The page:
The CJA advocates for smarter sentencing which better helps people turn away from crime. We call for a more diverse judiciary, magistracy and legal profession that reflect the communities they serve, and set out how pressure can be eased on the overburdened criminal courts.
Our recent work:
Remand Expert Group
The CJA works to reduce the use of remand. Our Remand Expert Group, made up of members working within criminal courts and sentencing, informs this work. The groupmeets regularly to discuss trends and identify opportunities. We use their insights to influence policy makers.
In September 2020, the government published a White Paper setting out its plans for sentencing. We worked with members to respond, welcoming some positive proposals but raising significant concerns about changes which will mean more people being sent to prison and for longer periods of time. Read our briefing on the sentencing White Paper and read the government’s response.
Custody Time Limits
In September 2020, the Ministry of Justice extended the amount of time someone can be kept in prison awaiting trial before a judge must review their case. The government introduced this extension to the Custody Time Limit due to the large backlog in cases in the criminal courts. We wrote a letter to the Justice Secretary, as well asan article for the Justice Gap, calling for the government to invest in increasing court capacity rather extending the Custody Time Limit. Read the government’s response.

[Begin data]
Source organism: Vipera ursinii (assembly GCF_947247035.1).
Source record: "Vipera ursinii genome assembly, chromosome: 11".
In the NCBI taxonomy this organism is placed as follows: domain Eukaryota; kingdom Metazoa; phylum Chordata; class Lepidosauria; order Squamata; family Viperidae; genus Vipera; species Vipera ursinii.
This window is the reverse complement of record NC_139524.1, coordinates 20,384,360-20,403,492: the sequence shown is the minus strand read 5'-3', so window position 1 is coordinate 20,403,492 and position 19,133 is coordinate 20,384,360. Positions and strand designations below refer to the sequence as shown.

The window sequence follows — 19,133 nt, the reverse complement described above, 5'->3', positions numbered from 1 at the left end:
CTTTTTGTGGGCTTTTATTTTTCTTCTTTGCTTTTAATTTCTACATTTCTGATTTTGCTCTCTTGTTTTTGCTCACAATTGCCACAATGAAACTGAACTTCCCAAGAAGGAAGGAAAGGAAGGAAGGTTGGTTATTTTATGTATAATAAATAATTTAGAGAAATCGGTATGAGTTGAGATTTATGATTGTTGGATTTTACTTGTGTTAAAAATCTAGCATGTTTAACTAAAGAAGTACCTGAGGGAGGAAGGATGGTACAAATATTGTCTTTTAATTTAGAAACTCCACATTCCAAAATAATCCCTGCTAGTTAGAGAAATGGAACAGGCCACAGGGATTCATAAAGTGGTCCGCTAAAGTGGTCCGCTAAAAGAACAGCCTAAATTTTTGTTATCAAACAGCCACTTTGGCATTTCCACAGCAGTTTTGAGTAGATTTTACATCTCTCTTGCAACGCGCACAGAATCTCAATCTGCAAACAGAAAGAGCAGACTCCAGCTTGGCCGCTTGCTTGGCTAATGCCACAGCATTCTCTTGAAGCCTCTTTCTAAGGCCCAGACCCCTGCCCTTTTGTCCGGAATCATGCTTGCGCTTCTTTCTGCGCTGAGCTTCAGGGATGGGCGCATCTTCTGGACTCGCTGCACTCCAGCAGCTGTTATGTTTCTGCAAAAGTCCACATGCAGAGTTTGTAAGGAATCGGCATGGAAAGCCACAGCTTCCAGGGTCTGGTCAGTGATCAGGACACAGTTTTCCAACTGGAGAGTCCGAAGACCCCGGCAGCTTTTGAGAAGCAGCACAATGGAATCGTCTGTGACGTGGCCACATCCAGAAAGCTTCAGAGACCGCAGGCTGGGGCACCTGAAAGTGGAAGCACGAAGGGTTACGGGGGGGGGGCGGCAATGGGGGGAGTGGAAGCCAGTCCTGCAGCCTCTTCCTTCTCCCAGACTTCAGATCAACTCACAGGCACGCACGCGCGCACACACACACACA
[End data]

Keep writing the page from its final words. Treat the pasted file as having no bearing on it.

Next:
Routes to recovery from the pandemic
The pandemic has piled pressure on the already struggling courts, exacerbating the significant backlog in criminal cases. In the summer of 2020, we brought together members to discuss challenges during the pandemic and what is needed for recovery. Members working in courts and sentencing discussed the use of remand, the advantages and disadvantages of virtual hearings, pressure on Family Drug and Alcohol Courts and more.
In this briefing, we set out eight practical and incremental ways that the prison population could be reduced. Our recommendations include reversing the trend of increasing sentence lengths, reducing the use of short sentences, and reducing the number of people sent to prison to await trial.